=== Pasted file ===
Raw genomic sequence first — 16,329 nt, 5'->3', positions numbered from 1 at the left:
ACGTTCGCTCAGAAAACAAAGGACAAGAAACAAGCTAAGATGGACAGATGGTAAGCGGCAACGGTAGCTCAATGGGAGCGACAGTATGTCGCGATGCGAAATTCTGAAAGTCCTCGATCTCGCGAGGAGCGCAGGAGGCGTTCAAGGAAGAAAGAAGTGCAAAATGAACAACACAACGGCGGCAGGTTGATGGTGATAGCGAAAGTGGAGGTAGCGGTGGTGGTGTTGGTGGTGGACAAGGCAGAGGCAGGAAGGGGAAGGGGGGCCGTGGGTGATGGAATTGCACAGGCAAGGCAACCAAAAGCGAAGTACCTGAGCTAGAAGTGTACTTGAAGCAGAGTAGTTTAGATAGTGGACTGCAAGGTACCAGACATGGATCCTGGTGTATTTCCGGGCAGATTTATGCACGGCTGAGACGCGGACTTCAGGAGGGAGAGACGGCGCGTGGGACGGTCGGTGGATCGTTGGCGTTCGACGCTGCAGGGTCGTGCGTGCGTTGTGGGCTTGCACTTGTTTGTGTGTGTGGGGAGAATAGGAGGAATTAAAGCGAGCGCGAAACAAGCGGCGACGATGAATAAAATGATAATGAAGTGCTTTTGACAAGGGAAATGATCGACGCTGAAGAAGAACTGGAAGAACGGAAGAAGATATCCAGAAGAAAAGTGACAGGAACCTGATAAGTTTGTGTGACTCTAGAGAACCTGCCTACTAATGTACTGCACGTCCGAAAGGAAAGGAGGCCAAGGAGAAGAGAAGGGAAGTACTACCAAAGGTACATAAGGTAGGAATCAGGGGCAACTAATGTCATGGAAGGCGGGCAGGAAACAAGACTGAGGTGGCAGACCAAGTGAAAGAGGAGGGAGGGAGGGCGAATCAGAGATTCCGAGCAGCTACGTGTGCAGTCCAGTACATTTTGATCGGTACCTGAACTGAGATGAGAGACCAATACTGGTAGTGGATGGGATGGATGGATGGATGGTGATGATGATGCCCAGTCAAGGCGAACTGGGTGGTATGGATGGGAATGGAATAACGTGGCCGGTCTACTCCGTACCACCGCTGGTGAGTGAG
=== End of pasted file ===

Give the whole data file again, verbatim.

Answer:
Raw genomic sequence first — 16,329 nt, 5'->3', positions numbered from 1 at the left:
ACGTTCGCTCAGAAAACAAAGGACAAGAAACAAGCTAAGATGGACAGATGGTAAGCGGCAACGGTAGCTCAATGGGAGCGACAGTATGTCGCGATGCGAAATTCTGAAAGTCCTCGATCTCGCGAGGAGCGCAGGAGGCGTTCAAGGAAGAAAGAAGTGCAAAATGAACAACACAACGGCGGCAGGTTGATGGTGATAGCGAAAGTGGAGGTAGCGGTGGTGGTGTTGGTGGTGGACAAGGCAGAGGCAGGAAGGGGAAGGGGGGCCGTGGGTGATGGAATTGCACAGGCAAGGCAACCAAAAGCGAAGTACCTGAGCTAGAAGTGTACTTGAAGCAGAGTAGTTTAGATAGTGGACTGCAAGGTACCAGACATGGATCCTGGTGTATTTCCGGGCAGATTTATGCACGGCTGAGACGCGGACTTCAGGAGGGAGAGACGGCGCGTGGGACGGTCGGTGGATCGTTGGCGTTCGACGCTGCAGGGTCGTGCGTGCGTTGTGGGCTTGCACTTGTTTGTGTGTGTGGGGAGAATAGGAGGAATTAAAGCGAGCGCGAAACAAGCGGCGACGATGAATAAAATGATAATGAAGTGCTTTTGACAAGGGAAATGATCGACGCTGAAGAAGAACTGGAAGAACGGAAGAAGATATCCAGAAGAAAAGTGACAGGAACCTGATAAGTTTGTGTGACTCTAGAGAACCTGCCTACTAATGTACTGCACGTCCGAAAGGAAAGGAGGCCAAGGAGAAGAGAAGGGAAGTACTACCAAAGGTACATAAGGTAGGAATCAGGGGCAACTAATGTCATGGAAGGCGGGCAGGAAACAAGACTGAGGTGGCAGACCAAGTGAAAGAGGAGGGAGGGAGGGCGAATCAGAGATTCCGAGCAGCTACGTGTGCAGTCCAGTACATTTTGATCGGTACCTGAACTGAGATGAGAGACCAATACTGGTAGTGGATGGGATGGATGGATGGATGGTGATGATGATGCCCAGTCAAGGCGAACTGGGTGGTATGGATGGGAATGGAATAACGTGGCCGGTCTACTCCGTACCACCGCTGGTGAGTGAG